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Dixie Land Title Page Daniel Emmett
Daniel Decatur Emmett


Dixie's Land
by Daniel Decatur Emmett
Published in 1860, in New York by Firth, Pond & Co.

      Daniel D. Emmett was one of the most well-known composers of the Civil War era and was a pre-eminent banjo player. Dixie, or Dixie's Land, was one of the most popular songs of the day and became the anthem of the Confederacy.

      Dan Emmett was born in Mount Vernon, Ohio, on October 29, 1815. His mother, Sarah Zerick, was originally from Fredericktown, Maryland. His father, Abraham Emmett, was a blacksmith by trade and was born and raised in Staunton, Virginia.

      As a youth, Emmett learned the trade of a printer. But his real love was for music and he learned how to play the fiddle. In May of 1834, while he was in Cincinnati, Ohio, he signed up for three years in the US Army. He was actually only 18 years old and not eligible for military service. What probably enticed him to enlist was the chance of a musical career. While he was stationed at Newport Barracks in Kentucky, he studied drumming and practiced the fife.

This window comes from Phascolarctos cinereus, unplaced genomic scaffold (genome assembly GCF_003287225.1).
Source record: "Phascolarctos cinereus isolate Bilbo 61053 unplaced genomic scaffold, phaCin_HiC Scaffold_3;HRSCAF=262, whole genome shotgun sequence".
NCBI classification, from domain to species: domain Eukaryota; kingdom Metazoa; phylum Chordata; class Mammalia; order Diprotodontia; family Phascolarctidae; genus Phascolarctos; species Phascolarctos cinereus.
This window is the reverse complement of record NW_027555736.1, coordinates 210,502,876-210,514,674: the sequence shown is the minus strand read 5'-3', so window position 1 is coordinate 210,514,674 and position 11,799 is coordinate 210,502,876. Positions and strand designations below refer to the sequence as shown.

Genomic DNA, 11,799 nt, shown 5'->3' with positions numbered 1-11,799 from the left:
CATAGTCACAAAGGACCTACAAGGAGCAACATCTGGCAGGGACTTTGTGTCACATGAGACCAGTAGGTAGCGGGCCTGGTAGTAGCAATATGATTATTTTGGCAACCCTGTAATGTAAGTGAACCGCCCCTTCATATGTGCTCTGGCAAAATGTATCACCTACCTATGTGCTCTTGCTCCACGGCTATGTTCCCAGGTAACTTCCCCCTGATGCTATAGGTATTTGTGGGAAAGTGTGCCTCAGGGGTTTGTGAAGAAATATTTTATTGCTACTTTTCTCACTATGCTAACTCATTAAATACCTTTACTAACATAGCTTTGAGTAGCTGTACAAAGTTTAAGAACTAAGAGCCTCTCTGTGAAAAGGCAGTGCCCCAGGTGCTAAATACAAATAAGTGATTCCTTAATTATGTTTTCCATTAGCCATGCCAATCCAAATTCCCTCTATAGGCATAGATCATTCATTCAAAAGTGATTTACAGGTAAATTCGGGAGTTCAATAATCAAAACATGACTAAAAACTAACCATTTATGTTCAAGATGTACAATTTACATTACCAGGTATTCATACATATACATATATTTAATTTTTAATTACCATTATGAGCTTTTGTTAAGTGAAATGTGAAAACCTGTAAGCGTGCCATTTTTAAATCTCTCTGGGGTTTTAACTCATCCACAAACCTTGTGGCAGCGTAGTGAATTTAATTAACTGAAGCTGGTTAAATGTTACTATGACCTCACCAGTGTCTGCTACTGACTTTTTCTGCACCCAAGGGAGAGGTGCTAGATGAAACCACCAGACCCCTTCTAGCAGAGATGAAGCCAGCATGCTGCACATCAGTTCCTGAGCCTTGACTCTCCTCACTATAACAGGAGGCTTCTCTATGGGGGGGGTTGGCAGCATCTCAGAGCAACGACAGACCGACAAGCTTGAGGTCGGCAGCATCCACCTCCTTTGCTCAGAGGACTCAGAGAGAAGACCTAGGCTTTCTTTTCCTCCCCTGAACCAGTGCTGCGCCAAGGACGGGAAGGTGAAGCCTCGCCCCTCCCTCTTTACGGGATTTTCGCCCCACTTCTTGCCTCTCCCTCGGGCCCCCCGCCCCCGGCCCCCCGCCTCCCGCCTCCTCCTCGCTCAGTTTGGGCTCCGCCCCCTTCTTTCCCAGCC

On March 3, 1835, he joined the 6th US Infantry, which was stationed at Jefferson Barracks, Maryland. He was "leading fifer" and continued his drum practice. As soon as it was discovered that he was underage, he was discharged, the official date was July 8, 1835. Army records listed him as a musician.

      After that he divided his time between his old and his new professions, working as a printer in Cincinnati in wintertime and travelling as a musician with circus companies in the summer. During the late 1830's, he was a member of a circus in Cincinnati and wrote his first Negro minstrelsy song - Bill Crowder.

      Emmett joined Bryant's Minstrels in New York in 1858. On April 4, the song "Dixie's Land" appeared on the stage of the Bryants. It quickly became the most popular song of the period, even becoming the unofficial anthem of the Confederacy. Where did the word "Dixie" originate? One popular explanation is that it refers to the whole area below the Mason-Dixon Line. Another popular explanation is that it refers to worthless ten dollar bills issued in New Orleans which were called "dixies" because of the word "dix" (ten in French) printed on them.

      Other songs by Emmett include: Jordan Is a Hard Road to Travel; Root, Hog or Die; Turkey in the Straw; Old Dan Tucker; and The Blue-tail Fly. In addition, Emmett wrote a fife instruction manual, a drumming manual and several plays.

      Emmett died on June 28, 1904, at his birthplace, Mount Vernon.

Dixie page 1
Dixie page 2
Dixie page 3



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